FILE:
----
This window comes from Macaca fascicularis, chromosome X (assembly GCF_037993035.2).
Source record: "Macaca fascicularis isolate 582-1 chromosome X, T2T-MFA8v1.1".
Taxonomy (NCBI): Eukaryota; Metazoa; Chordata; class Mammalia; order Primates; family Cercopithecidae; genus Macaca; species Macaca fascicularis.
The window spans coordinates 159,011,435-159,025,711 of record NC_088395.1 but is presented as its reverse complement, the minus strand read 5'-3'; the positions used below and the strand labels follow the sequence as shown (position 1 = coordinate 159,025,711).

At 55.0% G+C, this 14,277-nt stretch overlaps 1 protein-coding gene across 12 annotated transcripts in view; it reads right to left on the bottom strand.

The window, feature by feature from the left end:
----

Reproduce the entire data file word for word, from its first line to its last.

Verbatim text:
This window comes from Macaca fascicularis, chromosome X (assembly GCF_037993035.2).
Source record: "Macaca fascicularis isolate 582-1 chromosome X, T2T-MFA8v1.1".
Taxonomy (NCBI): Eukaryota; Metazoa; Chordata; class Mammalia; order Primates; family Cercopithecidae; genus Macaca; species Macaca fascicularis.
The window spans coordinates 159,011,435-159,025,711 of record NC_088395.1 but is presented as its reverse complement, the minus strand read 5'-3'; the positions used below and the strand labels follow the sequence as shown (position 1 = coordinate 159,025,711).

At 55.0% G+C, this 14,277-nt stretch overlaps 1 protein-coding gene across 12 annotated transcripts in view; it reads right to left on the bottom strand.

The window, feature by feature from the left end: